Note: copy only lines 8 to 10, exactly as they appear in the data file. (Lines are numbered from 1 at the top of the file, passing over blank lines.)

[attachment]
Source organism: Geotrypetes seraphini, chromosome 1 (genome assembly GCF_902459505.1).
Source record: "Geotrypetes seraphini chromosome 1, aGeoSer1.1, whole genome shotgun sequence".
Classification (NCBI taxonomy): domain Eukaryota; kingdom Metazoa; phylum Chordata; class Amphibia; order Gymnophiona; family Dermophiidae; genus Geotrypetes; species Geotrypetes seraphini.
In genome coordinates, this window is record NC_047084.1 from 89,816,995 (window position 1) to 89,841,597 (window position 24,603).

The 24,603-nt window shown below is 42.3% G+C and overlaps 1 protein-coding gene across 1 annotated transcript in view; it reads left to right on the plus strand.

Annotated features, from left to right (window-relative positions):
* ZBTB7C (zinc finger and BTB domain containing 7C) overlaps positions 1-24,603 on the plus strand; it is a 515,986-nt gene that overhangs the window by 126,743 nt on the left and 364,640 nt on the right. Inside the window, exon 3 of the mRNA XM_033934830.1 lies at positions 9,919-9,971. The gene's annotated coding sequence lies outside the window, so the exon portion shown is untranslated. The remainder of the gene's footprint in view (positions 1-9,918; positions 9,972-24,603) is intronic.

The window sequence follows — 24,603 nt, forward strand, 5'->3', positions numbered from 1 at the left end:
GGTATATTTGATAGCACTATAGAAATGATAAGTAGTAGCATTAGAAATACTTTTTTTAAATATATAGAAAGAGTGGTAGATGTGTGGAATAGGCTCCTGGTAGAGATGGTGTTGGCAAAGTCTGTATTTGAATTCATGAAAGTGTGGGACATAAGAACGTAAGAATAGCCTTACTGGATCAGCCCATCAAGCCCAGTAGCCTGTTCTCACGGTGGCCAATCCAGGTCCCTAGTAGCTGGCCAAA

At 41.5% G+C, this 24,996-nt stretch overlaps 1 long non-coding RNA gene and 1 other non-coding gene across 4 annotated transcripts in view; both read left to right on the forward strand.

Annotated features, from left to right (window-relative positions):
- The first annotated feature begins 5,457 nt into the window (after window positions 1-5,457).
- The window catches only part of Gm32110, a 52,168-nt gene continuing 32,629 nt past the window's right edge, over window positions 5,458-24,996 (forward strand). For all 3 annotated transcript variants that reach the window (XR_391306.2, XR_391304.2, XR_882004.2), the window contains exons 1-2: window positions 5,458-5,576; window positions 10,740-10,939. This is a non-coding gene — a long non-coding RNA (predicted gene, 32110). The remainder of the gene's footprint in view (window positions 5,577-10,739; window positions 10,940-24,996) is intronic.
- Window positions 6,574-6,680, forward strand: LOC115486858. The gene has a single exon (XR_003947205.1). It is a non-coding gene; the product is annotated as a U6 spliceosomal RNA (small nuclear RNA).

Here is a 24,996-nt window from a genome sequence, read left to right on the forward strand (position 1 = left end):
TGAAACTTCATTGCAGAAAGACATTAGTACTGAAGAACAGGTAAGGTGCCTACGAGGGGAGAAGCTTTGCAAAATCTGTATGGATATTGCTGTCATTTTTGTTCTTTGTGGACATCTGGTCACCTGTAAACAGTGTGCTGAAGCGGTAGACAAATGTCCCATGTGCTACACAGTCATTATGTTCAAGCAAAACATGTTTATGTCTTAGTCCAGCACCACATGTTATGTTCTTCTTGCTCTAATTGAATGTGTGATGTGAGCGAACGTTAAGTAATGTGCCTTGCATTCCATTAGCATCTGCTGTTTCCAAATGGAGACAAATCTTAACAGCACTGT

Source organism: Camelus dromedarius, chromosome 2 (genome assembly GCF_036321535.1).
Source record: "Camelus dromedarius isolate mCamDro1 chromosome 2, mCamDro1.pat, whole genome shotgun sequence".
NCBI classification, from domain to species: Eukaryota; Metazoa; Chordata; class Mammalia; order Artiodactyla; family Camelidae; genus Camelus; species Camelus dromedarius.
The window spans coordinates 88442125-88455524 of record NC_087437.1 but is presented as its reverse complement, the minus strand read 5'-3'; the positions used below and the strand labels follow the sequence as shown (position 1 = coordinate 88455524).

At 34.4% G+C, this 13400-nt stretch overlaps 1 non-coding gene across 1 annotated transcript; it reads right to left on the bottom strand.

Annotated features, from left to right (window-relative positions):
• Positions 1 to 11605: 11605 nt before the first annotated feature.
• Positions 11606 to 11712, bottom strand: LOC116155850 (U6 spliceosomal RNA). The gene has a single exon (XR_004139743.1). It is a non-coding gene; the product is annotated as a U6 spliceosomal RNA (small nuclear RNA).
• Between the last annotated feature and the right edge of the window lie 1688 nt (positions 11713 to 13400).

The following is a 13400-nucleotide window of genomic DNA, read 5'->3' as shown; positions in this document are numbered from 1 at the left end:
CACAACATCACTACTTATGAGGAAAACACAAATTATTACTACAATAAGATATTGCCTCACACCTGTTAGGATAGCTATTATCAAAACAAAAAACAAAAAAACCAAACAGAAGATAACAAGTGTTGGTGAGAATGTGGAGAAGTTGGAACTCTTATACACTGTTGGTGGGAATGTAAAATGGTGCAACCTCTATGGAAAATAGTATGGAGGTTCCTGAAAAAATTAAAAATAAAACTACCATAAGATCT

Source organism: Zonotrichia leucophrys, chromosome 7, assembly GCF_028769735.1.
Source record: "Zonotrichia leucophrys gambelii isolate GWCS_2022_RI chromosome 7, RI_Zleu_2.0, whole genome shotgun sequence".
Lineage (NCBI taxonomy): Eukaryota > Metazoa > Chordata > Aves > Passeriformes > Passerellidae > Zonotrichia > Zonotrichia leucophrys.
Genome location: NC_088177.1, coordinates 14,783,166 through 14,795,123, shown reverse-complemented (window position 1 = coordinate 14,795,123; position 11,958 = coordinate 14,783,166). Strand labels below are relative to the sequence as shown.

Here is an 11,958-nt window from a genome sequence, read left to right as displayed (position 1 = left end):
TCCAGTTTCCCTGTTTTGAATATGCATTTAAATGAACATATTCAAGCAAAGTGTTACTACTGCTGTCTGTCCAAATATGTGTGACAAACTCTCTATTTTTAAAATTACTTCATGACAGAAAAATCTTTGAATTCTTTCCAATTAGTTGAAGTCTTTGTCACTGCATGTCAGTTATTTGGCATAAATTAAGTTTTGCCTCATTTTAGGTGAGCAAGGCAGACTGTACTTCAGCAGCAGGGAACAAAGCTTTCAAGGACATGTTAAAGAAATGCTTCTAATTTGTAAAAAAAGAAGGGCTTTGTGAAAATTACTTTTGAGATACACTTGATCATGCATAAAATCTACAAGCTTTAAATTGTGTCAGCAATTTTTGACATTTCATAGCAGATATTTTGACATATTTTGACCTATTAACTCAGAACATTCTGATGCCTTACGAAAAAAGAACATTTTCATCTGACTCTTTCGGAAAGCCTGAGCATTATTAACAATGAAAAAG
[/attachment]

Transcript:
The window sequence follows — 24,603 nt, forward strand, 5'->3', positions numbered from 1 at the left end:
GGTATATTTGATAGCACTATAGAAATGATAAGTAGTAGCATTAGAAATACTTTTTTTAAATATATAGAAAGAGTGGTAGATGTGTGGAATAGGCTCCTGGTAGAGATGGTGTTGGCAAAGTCTGTATTTGAATTCATGAAAGTGTGGGACATAAGAACGTAAGAATAGCCTTACTGGATCAGCCCATCAAGCCCAGTAGCCTGTTCTCACGGTGGCCAATCCAGGTCCCTAGTAGCTGGCCAAA

At 41.5% G+C, this 24,996-nt stretch overlaps 1 long non-coding RNA gene and 1 other non-coding gene across 4 annotated transcripts in view; both read left to right on the forward strand.